End of the road looms for the manual handbrake

The number of new cars with a manual handbrake continues to fall, with only 13 per cent of new models featuring one.

Research from online marketplace CarGurus has found that 87 per cent of new cars are supplied with an automatic handbrake – up from 83 per cent in 2021 and 63 per cent in 2018.

With household names such as the Citroen C1, Nissan Micra and Peugeot 108 all being discontinued in the past 12 months, this has contributed further to the decline. BMW also dropped its X1, 2 Series and M4 Convertible models recently, all three of which had a manual handbrake, meaning the brand’s entire range now uses an electronic parking brake instead.

The A1 is now Audi’s only car available with a manual handbrake. (Audi)
The A1 is now Audi’s only car available with a manual handbrake. (Audi)

Other brands such as Volvo, Peugeot and Mercedes also no longer offer a manual handbrake on their cars, while in Audi’s line-up, it’s only the A1 that doesn’t use the electronic version.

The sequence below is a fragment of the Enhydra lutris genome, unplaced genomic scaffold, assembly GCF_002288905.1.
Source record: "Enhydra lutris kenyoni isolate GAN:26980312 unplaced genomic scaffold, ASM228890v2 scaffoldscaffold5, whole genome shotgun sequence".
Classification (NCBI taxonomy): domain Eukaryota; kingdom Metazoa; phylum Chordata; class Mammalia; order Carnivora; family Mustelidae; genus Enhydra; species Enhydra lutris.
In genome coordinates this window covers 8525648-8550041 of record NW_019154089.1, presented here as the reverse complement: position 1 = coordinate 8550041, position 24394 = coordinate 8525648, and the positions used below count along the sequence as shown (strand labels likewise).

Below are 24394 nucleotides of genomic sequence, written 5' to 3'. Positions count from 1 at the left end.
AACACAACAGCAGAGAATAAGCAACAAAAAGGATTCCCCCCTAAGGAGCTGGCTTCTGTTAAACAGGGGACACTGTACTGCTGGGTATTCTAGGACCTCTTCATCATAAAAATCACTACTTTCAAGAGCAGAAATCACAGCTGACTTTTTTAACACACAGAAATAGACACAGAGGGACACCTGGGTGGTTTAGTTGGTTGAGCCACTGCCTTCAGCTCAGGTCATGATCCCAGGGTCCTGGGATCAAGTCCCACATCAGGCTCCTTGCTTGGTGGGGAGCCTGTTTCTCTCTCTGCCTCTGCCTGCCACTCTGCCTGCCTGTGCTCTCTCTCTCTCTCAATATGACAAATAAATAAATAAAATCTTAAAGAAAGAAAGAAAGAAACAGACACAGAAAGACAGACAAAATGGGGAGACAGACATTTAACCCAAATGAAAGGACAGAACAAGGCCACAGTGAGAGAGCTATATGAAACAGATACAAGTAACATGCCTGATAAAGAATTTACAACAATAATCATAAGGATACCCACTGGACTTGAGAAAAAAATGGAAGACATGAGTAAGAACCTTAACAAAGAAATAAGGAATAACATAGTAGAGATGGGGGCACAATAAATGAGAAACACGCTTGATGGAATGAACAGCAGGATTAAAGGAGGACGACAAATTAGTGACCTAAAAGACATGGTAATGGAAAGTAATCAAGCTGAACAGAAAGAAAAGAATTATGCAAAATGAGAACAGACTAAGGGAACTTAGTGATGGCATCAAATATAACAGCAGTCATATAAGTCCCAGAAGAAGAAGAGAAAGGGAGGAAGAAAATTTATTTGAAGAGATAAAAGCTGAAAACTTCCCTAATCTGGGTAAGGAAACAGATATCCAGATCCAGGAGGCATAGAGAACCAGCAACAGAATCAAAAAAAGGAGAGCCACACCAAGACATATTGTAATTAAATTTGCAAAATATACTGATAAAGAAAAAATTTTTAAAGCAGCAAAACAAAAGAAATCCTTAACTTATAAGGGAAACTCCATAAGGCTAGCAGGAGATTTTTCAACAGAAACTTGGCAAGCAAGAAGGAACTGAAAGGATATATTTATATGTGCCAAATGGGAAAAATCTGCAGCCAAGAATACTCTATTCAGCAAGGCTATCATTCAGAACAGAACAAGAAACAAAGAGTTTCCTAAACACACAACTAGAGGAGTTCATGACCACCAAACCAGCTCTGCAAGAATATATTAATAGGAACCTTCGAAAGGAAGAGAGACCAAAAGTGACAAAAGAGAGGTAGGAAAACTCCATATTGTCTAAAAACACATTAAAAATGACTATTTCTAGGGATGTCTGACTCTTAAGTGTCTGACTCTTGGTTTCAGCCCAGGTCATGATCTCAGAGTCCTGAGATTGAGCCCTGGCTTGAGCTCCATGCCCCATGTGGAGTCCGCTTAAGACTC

In fact, Abarth is the only manufacturer that offers a manual handbrake across its range – and even that’s set to change later in the year when an electric 500 is introduced.

CarGurus UK editor Chris Knapman said: “The fifth instalment of our Manual Handbrake Report shows the number of new models featuring a traditional handbrake has continued to fall.’

Abarth technology
Abarth is now the only manufacturer that sells all of its cars with a manual parking brake. (Abarth)

He added that the discontinuation of some well-known models as well as the rise of the EV had contributed to the four percentage point drop over the past 12 months.

Knapman said: “Since 2018, we have seen a 24 percentage point fall in the number of new cars being fitted with a manual handbrake.

“It was always likely that the expected 2030 ban on sales of new petrol and diesel cars would spell the end of the manual handbrake – the question now is whether it can even last until then.”